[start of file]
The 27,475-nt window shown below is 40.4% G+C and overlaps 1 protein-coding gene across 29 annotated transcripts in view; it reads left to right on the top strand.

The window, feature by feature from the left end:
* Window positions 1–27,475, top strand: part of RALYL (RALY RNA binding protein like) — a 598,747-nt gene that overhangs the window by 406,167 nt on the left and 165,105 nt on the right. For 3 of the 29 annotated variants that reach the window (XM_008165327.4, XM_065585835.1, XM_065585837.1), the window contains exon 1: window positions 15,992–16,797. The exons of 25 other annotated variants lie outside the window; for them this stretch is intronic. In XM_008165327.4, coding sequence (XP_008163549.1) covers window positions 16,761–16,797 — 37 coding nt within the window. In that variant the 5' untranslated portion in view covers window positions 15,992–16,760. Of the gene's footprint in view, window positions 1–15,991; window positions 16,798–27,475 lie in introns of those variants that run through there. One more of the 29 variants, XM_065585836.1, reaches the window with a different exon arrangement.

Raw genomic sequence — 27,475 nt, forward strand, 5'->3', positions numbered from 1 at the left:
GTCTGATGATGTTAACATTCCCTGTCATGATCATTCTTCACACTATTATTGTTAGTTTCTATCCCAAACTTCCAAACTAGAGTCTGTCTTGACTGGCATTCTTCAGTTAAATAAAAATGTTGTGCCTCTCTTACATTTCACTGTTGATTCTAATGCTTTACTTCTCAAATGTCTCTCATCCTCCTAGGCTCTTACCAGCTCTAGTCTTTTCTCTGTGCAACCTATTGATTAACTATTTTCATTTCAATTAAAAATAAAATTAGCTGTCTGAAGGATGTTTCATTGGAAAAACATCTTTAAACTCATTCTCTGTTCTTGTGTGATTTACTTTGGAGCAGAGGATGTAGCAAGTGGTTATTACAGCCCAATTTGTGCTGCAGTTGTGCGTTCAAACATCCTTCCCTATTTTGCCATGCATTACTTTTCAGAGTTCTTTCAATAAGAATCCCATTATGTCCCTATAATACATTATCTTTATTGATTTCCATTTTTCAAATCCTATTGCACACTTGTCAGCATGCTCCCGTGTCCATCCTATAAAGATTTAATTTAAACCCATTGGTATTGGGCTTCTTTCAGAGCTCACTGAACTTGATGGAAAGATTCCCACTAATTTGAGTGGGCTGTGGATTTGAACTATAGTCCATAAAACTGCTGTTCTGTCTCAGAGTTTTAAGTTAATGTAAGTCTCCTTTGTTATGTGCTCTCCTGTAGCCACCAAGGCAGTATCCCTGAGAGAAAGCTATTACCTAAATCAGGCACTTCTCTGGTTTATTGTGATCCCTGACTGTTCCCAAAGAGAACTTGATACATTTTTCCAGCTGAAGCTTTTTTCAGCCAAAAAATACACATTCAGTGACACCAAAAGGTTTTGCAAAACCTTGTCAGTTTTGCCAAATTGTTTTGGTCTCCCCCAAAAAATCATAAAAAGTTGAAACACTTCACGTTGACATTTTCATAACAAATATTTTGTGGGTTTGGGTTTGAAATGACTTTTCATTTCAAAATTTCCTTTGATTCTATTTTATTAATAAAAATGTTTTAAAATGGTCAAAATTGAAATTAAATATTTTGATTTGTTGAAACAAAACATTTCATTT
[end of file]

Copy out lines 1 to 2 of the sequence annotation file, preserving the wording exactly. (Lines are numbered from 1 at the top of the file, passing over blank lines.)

The 27,475-nt window shown below is 40.4% G+C and overlaps 1 protein-coding gene across 29 annotated transcripts in view; it reads left to right on the top strand.

The window, feature by feature from the left end: